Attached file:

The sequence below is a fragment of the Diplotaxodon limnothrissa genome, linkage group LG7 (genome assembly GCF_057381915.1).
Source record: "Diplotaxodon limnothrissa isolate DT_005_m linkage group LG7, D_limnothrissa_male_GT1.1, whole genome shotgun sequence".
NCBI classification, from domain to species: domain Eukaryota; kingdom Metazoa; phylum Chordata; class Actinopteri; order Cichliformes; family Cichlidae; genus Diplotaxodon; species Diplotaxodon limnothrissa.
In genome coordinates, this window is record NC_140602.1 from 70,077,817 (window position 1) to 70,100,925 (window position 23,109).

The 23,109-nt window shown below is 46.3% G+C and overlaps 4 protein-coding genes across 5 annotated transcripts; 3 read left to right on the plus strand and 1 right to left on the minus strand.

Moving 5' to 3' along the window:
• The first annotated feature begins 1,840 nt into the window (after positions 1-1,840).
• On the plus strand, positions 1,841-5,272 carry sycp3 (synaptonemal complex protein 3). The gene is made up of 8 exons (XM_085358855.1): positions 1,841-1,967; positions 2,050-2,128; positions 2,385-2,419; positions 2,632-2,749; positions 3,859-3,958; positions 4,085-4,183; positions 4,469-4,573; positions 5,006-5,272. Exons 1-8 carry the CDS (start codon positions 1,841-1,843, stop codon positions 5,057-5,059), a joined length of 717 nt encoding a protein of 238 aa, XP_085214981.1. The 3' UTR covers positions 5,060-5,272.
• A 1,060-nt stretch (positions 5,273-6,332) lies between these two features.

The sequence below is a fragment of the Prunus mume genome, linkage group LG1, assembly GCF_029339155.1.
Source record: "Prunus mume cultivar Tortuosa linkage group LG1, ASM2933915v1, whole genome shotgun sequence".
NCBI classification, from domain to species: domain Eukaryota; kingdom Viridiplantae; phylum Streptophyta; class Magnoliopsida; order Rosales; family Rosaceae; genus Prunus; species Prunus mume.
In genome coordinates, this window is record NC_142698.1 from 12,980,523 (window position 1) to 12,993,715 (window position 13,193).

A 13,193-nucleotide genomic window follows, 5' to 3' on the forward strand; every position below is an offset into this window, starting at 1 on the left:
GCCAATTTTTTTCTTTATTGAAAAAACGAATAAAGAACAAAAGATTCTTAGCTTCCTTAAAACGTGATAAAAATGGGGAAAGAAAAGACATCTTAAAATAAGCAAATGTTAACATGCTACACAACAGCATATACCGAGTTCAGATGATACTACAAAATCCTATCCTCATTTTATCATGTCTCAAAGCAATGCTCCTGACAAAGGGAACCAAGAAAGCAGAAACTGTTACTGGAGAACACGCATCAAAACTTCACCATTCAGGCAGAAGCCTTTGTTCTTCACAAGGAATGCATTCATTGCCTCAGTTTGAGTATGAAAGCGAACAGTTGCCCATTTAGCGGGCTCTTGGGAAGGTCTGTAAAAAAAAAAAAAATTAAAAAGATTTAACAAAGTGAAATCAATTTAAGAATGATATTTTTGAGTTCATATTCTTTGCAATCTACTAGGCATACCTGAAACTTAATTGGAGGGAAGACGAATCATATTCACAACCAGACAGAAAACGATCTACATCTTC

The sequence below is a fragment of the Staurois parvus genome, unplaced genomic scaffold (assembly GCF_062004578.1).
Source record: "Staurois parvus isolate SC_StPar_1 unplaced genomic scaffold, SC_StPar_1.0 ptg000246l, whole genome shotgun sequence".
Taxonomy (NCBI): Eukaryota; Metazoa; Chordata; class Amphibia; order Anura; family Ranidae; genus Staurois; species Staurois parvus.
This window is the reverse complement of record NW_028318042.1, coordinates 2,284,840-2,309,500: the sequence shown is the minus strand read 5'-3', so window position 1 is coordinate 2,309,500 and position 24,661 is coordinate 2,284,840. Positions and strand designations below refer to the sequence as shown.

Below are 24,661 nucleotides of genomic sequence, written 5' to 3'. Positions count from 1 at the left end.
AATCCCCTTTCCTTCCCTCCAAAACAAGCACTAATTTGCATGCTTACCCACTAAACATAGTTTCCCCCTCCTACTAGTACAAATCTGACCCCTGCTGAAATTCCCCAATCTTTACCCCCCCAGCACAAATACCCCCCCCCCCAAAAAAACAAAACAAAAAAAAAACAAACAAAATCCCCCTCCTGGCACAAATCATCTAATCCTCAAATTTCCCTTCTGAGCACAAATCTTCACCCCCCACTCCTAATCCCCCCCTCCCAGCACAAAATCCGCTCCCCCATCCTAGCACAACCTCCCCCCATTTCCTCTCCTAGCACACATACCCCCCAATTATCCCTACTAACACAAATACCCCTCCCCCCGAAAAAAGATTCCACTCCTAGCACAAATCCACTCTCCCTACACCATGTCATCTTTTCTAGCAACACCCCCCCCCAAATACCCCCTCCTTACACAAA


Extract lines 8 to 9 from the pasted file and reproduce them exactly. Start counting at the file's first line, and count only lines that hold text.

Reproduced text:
• On the plus strand, positions 1,841-5,272 carry sycp3 (synaptonemal complex protein 3). The gene is made up of 8 exons (XM_085358855.1): positions 1,841-1,967; positions 2,050-2,128; positions 2,385-2,419; positions 2,632-2,749; positions 3,859-3,958; positions 4,085-4,183; positions 4,469-4,573; positions 5,006-5,272. Exons 1-8 carry the CDS (start codon positions 1,841-1,843, stop codon positions 5,057-5,059), a joined length of 717 nt encoding a protein of 238 aa, XP_085214981.1. The 3' UTR covers positions 5,060-5,272.
• A 1,060-nt stretch (positions 5,273-6,332) lies between these two features.